I've struggled with time and being late my entire life.
Before I was diagnosed with ADHD, I had no idea why. I just thought something was broken in me. My internal clock was faulty.
That's actually kinda true, because I have Delayed Sleep Phase Syndrome (common with ADHD). So I don't really get tired until 2-3am. And I don't feel like waking up until 11am.
My circadian rythm doesn't line up with society's normal working hours.
As a child, I was late to school pretty much every day. And honestly, it hasn't been a lot better as an adult.
But that's only one complication.
People with ADHD don't have a firm grasp on the perception of time. Some call it time blindness or time distortion.
I wrote more about it in this Twitter thread:
So what can we do about it?
Unfortunately, there is no magic answer. But knowing is half the battle. We can use strategies to help us better navigate our lack of time awareness.
One strategy that sounds too simple to be effective is timers. I use timers all the time.
"Hey Alexa/Google/Siri, set a 20 minute timer."
You'll hear this all day long in my office. If I'm not using a smart timer, then I probably have a trusty Time Timer at my side.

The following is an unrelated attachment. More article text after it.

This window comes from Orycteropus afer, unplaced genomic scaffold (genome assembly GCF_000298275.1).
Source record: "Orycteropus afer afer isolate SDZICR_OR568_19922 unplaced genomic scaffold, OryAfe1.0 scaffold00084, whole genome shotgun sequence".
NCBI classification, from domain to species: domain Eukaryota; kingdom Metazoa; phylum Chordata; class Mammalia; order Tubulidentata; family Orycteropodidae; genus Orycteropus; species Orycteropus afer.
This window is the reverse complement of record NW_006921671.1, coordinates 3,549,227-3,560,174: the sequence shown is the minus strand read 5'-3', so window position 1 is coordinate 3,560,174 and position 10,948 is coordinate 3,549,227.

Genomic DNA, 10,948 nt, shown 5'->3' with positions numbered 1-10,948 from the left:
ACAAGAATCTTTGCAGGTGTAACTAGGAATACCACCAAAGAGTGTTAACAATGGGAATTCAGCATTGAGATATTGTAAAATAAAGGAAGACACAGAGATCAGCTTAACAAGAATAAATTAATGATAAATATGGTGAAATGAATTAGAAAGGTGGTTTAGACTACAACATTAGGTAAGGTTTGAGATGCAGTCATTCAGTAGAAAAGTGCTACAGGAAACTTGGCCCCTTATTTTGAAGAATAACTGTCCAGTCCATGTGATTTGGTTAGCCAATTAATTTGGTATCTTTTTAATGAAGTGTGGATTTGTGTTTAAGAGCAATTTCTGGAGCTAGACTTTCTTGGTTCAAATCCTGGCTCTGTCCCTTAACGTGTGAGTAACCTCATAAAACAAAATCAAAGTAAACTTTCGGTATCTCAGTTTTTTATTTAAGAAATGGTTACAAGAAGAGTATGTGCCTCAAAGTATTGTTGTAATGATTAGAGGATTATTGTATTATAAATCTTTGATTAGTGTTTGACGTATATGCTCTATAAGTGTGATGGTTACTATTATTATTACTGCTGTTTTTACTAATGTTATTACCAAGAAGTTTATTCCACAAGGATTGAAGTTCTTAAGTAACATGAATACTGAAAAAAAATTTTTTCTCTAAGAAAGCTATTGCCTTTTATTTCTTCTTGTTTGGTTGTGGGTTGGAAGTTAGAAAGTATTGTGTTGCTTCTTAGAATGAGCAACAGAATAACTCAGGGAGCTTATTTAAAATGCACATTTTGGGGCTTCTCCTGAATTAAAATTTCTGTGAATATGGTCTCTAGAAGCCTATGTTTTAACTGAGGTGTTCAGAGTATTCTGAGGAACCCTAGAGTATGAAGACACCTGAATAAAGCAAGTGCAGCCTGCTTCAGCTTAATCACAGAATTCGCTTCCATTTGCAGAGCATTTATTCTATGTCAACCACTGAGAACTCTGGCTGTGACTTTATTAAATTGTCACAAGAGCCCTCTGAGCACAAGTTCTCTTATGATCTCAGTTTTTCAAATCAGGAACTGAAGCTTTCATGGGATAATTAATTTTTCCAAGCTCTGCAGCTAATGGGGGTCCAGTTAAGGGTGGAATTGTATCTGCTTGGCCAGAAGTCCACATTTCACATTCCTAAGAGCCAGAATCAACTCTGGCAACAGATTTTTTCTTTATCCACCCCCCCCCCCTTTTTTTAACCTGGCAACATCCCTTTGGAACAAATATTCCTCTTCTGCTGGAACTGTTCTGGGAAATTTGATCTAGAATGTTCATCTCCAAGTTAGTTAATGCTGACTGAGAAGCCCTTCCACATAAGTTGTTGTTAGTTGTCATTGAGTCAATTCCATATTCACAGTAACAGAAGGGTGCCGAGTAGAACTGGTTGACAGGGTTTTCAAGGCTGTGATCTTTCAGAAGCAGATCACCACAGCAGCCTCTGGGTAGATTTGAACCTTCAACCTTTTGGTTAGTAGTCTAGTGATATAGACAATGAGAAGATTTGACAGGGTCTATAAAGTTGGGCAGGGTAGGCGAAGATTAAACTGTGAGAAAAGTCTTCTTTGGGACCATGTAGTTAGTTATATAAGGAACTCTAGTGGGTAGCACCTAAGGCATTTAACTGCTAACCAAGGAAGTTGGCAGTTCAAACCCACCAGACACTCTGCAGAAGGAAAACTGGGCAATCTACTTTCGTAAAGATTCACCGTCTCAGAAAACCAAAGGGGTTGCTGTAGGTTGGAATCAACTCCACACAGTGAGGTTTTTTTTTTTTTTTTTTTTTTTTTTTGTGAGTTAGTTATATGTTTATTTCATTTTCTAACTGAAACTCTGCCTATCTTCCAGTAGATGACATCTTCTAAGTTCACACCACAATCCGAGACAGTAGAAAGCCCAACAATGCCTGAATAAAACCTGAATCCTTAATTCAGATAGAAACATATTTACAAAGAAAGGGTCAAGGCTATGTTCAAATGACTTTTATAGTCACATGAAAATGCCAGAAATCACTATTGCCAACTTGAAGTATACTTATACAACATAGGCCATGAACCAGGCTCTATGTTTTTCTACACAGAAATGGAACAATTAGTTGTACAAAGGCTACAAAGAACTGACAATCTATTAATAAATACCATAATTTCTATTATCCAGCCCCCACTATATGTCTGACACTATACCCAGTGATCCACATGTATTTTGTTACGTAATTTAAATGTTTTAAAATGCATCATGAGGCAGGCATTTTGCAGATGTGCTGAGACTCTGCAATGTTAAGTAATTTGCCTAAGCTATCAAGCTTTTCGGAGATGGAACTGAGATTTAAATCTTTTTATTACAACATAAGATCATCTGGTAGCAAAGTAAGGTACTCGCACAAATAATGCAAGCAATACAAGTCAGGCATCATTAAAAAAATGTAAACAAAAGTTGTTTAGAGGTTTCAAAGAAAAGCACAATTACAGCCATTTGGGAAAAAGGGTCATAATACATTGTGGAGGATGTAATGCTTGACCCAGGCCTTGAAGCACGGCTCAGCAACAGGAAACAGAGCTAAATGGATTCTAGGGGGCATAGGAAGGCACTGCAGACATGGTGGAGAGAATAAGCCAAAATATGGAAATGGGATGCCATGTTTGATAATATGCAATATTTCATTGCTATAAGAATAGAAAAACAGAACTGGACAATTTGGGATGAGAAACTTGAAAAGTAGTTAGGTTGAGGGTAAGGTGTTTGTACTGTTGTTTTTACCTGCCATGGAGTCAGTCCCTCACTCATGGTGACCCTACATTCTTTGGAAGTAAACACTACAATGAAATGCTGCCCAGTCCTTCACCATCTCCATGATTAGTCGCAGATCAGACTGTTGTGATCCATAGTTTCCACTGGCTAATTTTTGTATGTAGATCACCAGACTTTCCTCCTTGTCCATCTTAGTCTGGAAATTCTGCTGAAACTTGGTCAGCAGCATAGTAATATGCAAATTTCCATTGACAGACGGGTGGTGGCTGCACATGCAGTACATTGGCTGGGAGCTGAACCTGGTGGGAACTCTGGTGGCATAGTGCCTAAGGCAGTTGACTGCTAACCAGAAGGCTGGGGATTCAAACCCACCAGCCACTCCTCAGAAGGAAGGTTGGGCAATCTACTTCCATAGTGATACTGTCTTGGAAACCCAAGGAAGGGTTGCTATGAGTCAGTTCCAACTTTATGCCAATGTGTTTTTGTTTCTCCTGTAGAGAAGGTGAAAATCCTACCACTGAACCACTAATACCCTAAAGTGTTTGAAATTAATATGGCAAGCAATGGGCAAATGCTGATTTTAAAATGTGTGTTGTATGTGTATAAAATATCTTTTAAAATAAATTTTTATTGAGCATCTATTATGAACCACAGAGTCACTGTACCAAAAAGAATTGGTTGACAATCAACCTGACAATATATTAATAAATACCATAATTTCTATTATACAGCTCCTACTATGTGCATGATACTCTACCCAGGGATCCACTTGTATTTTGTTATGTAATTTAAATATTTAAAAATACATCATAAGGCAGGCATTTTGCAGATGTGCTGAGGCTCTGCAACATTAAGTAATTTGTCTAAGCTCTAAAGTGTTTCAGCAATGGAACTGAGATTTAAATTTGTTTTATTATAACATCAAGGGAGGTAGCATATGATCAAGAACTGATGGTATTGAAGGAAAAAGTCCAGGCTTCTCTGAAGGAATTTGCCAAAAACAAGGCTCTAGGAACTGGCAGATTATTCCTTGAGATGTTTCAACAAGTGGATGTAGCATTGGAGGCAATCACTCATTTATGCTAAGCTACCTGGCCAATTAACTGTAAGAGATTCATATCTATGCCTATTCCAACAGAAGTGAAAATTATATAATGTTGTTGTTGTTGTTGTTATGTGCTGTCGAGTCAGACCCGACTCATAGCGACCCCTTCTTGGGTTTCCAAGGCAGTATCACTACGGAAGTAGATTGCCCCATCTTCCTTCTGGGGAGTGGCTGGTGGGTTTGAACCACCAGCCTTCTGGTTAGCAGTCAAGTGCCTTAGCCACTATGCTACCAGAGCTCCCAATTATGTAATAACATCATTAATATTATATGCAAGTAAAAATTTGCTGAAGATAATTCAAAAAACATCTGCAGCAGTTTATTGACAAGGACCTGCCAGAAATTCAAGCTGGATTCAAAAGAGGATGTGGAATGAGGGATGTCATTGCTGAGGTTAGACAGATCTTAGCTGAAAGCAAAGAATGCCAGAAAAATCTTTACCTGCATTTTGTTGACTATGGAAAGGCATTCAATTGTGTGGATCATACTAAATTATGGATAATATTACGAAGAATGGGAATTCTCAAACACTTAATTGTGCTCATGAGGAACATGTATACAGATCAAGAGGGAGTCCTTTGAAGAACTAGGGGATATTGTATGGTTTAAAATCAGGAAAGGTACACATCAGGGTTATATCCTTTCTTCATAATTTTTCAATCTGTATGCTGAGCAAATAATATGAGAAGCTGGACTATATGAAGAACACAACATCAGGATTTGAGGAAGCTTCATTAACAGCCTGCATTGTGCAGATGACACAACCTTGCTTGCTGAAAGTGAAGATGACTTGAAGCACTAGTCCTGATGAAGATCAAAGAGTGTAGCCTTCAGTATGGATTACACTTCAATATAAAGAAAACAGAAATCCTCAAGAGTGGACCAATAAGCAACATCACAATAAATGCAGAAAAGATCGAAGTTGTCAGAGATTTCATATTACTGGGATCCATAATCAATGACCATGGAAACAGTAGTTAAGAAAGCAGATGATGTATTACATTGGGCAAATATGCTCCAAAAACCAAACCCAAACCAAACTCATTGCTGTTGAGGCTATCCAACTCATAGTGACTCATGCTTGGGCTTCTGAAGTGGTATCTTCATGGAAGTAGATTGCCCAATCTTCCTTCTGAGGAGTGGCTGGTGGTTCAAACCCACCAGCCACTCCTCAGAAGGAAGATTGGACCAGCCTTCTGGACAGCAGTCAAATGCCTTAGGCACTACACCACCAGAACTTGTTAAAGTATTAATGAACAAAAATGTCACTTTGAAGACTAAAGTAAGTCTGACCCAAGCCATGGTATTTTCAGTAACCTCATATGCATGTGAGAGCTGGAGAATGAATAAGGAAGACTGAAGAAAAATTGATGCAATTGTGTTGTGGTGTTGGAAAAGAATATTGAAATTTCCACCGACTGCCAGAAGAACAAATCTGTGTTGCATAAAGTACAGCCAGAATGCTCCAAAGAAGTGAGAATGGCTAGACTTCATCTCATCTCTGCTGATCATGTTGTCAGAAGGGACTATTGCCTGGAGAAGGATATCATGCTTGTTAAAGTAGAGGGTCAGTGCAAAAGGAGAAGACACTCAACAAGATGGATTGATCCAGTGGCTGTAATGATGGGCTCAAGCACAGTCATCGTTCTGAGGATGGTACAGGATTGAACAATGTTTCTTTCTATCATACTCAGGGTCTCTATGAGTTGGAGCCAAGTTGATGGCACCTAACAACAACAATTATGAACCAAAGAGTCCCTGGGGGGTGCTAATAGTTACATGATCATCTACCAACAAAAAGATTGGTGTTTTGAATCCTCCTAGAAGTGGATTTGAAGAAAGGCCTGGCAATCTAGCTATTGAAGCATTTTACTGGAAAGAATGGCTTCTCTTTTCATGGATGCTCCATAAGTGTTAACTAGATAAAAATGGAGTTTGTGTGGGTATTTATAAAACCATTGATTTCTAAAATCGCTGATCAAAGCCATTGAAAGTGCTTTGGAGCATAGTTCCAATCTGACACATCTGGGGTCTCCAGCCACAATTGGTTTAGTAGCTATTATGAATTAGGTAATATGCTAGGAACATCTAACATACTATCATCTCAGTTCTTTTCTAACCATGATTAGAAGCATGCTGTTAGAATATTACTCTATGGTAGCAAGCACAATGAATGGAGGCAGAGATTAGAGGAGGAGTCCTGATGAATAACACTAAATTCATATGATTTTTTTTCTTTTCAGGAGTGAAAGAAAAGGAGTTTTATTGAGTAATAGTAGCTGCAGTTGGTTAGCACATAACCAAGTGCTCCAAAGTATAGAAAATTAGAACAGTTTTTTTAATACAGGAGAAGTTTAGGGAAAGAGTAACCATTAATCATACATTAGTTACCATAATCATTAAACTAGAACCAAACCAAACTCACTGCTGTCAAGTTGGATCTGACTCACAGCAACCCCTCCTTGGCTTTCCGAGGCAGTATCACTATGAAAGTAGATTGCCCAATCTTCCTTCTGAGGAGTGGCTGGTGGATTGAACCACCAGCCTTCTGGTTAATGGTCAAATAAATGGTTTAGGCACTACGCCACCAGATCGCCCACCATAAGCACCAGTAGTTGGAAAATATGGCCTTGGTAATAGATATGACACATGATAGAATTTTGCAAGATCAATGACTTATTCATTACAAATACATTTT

Using these timing devices and reminders can help you track the passing of time, even when you can't feel it.
You can also try to improve your time sense by practicing estimating time. Write down how long you think a task will take. Set a timer. See how close (or far off) you were.
If anything, it will be informative. You'll most likely be way off in one direction or the other.
If you have a repetitive task, you can use this repeatedly to really learn your time biases. See if you're regularly over or under estimating. Hone it in. Take note of the patterns that emerge.
Jesse J. Anderson
P.S. I have a new "what I'm doing now" page: https://jessejanderson.com/now
Links of the week
🎙🔥 Lobow's SPARK: Something for Someone with Jesse J. Anderson Last week I had a fun chat on Lobow's podcast about everything from ADHD diagnosis, avoiding the dentist, community college, and marriage with ADHD. Check it out!
📝🔁 Why is routine so important to someone with ADHD? [Flex Your ADHD] While we often resist rigid structures (i.e. "don't try to contain me!"), routines are key to build those healthy habits we need.